rippling. He sang a love-song he had composed himself. He called it
'The Homage of King Pan to the Princess.' It was voluptuous and
vehement and sweet as honey, full of bold conceits and audacious turns
and trills, which startled the audience and took their breath away. He
sang his song with almost devilish skill and power; and his warm,
captivating voice rang through the room and shook the tall window-
panes, and finally died away like the vibrations of a great bell. The
whole Court shouted, delirious with applause, and unanimously declared
him to be the victor. A witty courtier said that Marsyas had avenged
himself on Apollo; but the nobleman and his Kapellmeister snorted and
sniffed and said nothing. Albrecht was given the prize and appointed
Kapellmeister to the Court without further discussion.
"When the ceremony was over, Franz, who was indifferent to his defeat,
went to the chapel of the palace, and lighting a candle, walked up
into the organ loft. There he played to himself another song, a hymn
he had composed in honour of Princess Kunigmunde. It was filled with
rapture and a breathless wonder, and in it his inmost soul spoke its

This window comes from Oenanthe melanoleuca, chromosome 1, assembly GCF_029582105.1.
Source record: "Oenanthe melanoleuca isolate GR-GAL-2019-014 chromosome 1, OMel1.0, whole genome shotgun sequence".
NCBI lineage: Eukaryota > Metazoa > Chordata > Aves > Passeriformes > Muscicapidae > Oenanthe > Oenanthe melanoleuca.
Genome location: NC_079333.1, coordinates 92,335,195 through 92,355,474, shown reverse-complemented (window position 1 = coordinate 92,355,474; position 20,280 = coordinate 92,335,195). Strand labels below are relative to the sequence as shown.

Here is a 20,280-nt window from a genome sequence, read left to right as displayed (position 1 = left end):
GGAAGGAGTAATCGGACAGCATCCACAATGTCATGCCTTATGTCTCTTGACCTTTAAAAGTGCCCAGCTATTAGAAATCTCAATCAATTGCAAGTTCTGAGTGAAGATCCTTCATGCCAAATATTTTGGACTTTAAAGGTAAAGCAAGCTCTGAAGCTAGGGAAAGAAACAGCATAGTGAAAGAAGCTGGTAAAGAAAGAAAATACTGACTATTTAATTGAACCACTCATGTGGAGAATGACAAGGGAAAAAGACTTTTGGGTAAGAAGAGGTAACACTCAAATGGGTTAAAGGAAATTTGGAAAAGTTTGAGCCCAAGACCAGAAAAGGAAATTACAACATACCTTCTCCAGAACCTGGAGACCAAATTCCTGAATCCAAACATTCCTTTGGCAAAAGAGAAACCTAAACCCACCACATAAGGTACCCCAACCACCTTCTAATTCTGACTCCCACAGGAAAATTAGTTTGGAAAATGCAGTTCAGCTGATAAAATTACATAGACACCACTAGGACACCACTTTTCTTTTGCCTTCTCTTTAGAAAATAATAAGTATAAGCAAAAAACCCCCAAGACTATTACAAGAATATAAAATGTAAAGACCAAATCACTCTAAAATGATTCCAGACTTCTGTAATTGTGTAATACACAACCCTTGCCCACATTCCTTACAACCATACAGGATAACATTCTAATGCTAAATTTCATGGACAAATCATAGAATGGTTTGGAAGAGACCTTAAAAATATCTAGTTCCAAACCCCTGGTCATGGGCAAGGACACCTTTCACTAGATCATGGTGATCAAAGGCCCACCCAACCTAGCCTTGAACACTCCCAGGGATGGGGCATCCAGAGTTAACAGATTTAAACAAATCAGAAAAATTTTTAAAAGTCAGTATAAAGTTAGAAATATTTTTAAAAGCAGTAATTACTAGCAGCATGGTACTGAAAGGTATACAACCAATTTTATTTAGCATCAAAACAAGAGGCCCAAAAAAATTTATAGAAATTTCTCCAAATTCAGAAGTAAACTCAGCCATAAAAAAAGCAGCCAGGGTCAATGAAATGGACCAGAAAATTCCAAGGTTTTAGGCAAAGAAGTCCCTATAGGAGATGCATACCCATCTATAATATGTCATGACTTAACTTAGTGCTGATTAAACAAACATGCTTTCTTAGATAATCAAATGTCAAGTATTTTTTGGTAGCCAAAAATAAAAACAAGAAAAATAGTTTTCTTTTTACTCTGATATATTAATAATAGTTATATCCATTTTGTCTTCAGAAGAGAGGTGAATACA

unuttered love. He had not sung this song in public, it was too
sacred. As he played and sang to himself in a low voice he was aware
of a soft footstep. He started and looked round, and there was the
Princess, bright in silk and jewels, with a pink rose in her powdered
hair. She took this rose and laid it lightly on the black keys.
" 'That is the prize,' she said. 'You won it, and I want to thank you.
I never knew music could be so beautiful.'
"Franz looked at her, and said 'Thank you.' He had risen from his seat
and was about to go, but the light of his candle caught Princess
Kunigmunde's brown eyes (which were wet with tears), and something
rose like fire in his breast and made him forget his bashfulness, his
respect, and his sense of decorum.
" 'Come with me,' he said, in a broken voice. 'Let us fly from this
Court to the hills and be happy.'
"But the Princess shook her head sadly, and said: 'Alas! It is
impossible. I am betrothed to the King of the Two Sicilies.'
"Then Franz mastered himself once more, and said: 'Of course, it is
impossible. I was mad.'
"The Princess kissed her hand to him and fled.
"At that moment Franz heard a noise in the nave of the chapel; he